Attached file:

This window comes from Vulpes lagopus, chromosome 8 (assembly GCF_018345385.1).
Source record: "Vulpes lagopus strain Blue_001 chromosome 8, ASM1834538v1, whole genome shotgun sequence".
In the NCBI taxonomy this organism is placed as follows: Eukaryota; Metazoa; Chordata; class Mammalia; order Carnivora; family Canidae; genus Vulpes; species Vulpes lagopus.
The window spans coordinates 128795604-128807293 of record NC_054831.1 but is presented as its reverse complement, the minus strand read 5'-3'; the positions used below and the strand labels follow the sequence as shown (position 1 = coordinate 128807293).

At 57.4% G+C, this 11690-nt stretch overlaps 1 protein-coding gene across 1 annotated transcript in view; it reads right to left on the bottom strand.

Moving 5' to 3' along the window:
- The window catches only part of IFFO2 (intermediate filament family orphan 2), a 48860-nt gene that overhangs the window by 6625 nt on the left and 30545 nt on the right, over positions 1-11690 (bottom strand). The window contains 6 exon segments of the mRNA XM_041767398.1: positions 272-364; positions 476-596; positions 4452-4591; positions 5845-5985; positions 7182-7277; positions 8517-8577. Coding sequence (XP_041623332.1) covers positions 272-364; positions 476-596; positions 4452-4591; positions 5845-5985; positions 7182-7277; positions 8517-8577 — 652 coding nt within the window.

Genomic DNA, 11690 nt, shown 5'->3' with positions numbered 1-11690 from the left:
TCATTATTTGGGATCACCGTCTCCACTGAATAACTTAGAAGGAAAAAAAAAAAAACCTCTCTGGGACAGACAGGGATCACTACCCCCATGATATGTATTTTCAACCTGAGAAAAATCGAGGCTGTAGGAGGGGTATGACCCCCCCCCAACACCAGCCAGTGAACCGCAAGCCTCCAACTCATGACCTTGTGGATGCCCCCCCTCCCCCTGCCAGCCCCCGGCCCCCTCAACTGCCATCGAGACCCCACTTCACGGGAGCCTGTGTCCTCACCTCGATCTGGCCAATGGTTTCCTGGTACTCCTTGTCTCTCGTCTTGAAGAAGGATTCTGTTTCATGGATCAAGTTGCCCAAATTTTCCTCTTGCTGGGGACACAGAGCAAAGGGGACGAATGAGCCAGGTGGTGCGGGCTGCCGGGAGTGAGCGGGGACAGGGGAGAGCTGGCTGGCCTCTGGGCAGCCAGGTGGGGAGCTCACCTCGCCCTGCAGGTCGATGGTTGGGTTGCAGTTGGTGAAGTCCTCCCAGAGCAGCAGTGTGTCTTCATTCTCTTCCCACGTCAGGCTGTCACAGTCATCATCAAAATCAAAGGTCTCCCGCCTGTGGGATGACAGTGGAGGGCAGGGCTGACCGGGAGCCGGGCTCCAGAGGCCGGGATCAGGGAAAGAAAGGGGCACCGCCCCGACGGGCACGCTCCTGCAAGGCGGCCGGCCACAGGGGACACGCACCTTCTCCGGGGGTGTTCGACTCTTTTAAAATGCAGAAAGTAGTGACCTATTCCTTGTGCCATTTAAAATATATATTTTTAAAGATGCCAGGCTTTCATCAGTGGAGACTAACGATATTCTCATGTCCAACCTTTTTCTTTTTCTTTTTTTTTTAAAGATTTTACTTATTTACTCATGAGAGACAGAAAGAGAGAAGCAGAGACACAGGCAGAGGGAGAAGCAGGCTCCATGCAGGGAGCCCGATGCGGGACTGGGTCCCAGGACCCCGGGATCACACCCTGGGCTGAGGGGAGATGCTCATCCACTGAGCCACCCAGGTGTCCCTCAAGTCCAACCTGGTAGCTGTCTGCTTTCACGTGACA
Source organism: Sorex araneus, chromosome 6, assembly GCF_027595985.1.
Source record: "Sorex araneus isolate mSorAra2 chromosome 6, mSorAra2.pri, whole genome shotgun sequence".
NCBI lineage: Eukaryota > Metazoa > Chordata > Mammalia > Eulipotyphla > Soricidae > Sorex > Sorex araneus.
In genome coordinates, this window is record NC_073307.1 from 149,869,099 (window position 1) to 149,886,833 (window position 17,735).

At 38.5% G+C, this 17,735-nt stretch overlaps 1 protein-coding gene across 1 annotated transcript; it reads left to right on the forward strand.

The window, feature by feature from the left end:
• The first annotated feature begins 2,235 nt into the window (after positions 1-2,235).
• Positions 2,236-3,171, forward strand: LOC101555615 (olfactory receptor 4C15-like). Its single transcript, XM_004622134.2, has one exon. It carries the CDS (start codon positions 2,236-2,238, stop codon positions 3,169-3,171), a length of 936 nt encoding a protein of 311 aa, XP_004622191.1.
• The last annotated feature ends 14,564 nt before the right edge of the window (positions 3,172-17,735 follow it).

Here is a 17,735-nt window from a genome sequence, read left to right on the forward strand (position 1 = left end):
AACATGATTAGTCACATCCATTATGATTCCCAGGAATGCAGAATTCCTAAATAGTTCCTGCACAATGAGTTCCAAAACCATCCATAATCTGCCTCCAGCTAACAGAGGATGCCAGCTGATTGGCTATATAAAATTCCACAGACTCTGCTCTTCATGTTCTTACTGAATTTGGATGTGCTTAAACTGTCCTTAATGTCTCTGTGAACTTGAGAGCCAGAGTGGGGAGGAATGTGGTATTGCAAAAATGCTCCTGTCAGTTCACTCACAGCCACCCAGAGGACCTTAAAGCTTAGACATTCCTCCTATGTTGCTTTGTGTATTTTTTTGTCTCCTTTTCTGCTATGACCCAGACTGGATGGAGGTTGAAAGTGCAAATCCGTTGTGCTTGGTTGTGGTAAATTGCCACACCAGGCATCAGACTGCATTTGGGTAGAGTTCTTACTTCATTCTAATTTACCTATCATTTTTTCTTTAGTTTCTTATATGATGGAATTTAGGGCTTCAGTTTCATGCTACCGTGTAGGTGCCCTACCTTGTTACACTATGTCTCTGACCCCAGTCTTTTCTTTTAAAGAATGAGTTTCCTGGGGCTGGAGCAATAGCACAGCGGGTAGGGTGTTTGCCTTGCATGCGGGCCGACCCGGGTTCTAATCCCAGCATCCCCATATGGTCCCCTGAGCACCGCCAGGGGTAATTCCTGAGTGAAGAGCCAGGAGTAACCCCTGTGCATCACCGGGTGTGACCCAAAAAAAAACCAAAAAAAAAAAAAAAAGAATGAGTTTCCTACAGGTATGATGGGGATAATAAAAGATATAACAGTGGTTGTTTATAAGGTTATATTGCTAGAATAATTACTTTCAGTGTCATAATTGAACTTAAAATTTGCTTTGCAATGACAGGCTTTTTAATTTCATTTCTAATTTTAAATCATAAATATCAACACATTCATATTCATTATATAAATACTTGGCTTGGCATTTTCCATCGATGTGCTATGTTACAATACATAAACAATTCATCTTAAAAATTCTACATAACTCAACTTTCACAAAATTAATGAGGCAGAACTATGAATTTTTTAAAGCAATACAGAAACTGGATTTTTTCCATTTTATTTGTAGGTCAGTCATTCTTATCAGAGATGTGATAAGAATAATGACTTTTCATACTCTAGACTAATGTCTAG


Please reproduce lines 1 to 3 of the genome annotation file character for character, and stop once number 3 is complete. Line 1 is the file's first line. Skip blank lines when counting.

This window comes from Vulpes lagopus, chromosome 8 (assembly GCF_018345385.1).
Source record: "Vulpes lagopus strain Blue_001 chromosome 8, ASM1834538v1, whole genome shotgun sequence".
In the NCBI taxonomy this organism is placed as follows: Eukaryota; Metazoa; Chordata; class Mammalia; order Carnivora; family Canidae; genus Vulpes; species Vulpes lagopus.